Attack of the Brogressive: Sexual Liberation, Conservative Thought, and The Misreading of Feminist Sexual Ethics

[content note: rape apologism] 

I do online dating, mainly because I don’t really drink, and Sioux Falls shuts down at around 9PM. In my profile, I’m quite open and honest about being a feminist, because the last thing I want is to start dating a guy only to discover he thinks all feminists are lesbians or something. As a result, I’ve gotten an interesting pattern of messages from guys who are supposedly “enlightened” about feminism and think this means they can just shoot off sexual suggestions at the drop of a hat. With no opening salvo beyond “Hi,” I’ll get messages that launch into direct propositions for the down and dirty.

David Foster, it seems, would see no problem with such an approach to sexuality. In a commentary piece for The Guardian, Foster writes that a sexually liberated feminist world would allow for direct, no-nonsense sexual advances.

Now hold that thought.

One of the main criticisms I’ve encountered as I’ve embraced a more liberal and more feminist sexual ethic is that by refusing to condemn premarital sex, I’m endorsing free-for-all orgies on the street and, oddly, contributing to increases of sexual assault and rape. “Men and women need rules and a marriage-focused ethic,” the reasoning goes, “otherwise they will put themselves in risky situations where lines are blurred, and that’s how rape happens.” 

Matt Barber discusses this “link” in a screed for World Net Daily* in response to a piece by Kate McDonough in Salon

McDonough’s advice? Girls, give away that milk now, ya hear! (To which the frisky-frat-boy ‘bro-choice’ choir sings: ‘Amen!’ Hey, ‘pro-choice’ gals, you do know that most ‘pro-choice’ guys only support your so-called “abortion rights” so that you’ll put out, right?)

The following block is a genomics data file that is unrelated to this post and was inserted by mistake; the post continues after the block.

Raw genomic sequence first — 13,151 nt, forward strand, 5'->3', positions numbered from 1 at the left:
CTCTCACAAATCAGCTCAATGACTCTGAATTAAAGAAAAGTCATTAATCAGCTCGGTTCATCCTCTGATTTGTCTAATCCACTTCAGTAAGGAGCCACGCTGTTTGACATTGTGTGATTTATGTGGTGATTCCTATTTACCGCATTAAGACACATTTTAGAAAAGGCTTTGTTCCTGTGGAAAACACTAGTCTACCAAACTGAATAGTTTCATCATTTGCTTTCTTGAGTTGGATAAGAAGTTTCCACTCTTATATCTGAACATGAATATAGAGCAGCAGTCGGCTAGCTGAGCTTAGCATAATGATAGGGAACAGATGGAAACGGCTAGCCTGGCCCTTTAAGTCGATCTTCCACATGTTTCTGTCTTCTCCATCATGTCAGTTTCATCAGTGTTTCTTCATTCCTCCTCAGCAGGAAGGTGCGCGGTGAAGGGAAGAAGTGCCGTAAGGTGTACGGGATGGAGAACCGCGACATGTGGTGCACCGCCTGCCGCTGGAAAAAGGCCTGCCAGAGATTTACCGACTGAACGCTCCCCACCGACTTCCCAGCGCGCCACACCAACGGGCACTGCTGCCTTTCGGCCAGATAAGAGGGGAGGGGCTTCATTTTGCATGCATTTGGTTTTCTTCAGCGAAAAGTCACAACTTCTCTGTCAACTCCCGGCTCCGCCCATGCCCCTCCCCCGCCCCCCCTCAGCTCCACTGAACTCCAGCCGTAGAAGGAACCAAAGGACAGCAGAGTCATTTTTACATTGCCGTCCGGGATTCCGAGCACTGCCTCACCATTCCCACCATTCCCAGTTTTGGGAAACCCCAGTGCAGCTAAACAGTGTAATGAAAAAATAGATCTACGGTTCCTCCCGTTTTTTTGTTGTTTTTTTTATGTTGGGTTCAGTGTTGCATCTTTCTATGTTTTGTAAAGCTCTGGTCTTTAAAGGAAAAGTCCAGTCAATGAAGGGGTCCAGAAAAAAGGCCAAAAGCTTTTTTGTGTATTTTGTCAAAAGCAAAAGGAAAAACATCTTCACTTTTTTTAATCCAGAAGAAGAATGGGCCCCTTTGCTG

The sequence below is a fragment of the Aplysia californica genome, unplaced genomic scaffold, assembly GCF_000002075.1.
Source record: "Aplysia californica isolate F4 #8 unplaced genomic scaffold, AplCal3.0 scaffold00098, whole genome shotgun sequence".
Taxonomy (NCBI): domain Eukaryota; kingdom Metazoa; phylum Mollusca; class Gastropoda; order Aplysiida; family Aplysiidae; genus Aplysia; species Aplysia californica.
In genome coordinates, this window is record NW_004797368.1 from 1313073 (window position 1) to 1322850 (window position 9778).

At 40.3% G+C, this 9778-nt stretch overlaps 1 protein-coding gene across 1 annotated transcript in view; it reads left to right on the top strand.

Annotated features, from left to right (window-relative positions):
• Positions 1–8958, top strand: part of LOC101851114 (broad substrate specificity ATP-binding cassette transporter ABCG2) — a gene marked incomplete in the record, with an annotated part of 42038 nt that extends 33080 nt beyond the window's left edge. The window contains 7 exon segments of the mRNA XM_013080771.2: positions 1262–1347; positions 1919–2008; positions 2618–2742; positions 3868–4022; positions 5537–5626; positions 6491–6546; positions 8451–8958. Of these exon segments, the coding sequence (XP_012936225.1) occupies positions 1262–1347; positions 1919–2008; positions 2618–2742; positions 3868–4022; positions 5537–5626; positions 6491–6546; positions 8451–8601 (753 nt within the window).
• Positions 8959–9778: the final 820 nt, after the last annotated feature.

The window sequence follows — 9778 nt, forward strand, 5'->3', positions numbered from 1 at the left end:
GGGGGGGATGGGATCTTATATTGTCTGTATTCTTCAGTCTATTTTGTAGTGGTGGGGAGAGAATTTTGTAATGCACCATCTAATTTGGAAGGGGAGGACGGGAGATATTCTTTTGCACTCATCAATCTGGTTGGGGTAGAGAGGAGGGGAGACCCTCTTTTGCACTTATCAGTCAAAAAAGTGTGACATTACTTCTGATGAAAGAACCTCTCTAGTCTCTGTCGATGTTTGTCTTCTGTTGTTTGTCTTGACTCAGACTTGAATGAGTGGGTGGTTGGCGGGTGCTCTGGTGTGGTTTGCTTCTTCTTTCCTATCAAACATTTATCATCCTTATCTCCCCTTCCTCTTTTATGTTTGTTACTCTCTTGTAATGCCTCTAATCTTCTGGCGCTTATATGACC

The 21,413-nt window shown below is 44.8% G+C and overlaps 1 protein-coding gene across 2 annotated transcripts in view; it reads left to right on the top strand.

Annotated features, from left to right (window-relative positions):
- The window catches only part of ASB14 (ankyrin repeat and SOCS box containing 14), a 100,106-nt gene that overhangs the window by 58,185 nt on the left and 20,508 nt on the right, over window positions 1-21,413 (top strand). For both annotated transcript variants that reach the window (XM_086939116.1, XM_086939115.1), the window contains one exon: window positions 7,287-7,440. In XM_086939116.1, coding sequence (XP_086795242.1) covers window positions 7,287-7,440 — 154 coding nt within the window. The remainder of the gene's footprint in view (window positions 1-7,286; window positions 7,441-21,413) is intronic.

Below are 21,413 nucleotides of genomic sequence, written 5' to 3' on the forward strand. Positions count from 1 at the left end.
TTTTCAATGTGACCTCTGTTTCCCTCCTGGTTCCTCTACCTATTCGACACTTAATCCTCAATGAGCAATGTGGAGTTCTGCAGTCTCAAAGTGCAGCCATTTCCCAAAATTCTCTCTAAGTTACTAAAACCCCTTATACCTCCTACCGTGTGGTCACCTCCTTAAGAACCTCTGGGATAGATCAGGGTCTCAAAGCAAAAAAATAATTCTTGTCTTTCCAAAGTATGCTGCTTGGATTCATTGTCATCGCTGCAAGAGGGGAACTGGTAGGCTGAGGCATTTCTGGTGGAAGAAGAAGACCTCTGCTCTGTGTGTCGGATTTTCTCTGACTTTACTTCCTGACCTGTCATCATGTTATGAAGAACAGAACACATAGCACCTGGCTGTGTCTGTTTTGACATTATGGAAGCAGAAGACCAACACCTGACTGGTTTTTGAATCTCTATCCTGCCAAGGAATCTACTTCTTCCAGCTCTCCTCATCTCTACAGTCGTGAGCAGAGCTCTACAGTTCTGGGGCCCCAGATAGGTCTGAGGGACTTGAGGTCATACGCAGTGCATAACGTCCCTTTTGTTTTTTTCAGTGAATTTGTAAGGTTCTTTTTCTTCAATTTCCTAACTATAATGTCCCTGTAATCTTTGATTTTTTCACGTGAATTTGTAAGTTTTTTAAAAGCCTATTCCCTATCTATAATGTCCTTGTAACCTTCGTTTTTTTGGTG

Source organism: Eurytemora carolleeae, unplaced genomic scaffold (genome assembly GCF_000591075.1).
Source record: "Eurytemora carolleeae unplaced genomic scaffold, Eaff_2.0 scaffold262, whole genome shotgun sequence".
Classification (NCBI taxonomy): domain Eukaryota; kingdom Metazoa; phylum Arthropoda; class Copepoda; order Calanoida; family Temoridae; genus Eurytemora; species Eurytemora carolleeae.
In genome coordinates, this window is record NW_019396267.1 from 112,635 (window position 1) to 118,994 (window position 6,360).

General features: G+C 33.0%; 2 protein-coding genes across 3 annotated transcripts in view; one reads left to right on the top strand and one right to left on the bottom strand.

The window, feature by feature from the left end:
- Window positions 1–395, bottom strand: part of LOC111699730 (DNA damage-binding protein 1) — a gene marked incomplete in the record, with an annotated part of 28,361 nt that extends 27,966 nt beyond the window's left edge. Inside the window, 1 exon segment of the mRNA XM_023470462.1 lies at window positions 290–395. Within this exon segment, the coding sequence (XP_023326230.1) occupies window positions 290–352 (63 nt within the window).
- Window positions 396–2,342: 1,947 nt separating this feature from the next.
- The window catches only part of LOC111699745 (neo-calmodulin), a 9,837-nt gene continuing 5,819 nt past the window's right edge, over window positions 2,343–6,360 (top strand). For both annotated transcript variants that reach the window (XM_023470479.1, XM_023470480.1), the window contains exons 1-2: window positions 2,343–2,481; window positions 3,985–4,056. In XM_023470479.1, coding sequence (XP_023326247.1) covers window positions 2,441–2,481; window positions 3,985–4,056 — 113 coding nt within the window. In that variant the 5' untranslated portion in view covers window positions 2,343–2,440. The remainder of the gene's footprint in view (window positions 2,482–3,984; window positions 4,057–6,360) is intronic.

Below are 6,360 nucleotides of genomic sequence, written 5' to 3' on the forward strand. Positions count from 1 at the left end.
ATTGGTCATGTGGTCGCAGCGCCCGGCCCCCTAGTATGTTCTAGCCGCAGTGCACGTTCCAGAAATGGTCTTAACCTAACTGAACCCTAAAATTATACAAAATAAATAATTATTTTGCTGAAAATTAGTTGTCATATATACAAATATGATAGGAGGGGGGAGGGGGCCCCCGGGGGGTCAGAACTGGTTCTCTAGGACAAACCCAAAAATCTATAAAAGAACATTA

Secular-‘progressives’ like McDonough have been working to deconstruct traditional sexual morality for generations. And today – more than at any point in history – they’re having success in spades. Despite her wincey whines to the contrary, Ms. McDonough knows this to be true.

Pieces like Foster’s lend credence to this particular argument. Foster writes that a feminist sexual ethic in which sexual pleasure should be embraced regardless of society’s strictures should have liberals “envisaging a society where adults of both genders are comfortable both making and receiving straightforward sexual propositions. Indeed, surely the feminist movement should be encouraging women to practice such directness of approach, since leaving the initiation of any kind of romantic encounter to men means that a keystone of the patriarchy remains unmoved.

In Foster’s imagining, a feminist sexual ethic means that men should be able to approach and proposition complete strangers for sex, that such approaches are not, as feminist say, sexual harassment, and that “To promote the outright condemnation of any and all direct sexual propositions would be a disastrously regressive step for the feminist movement.”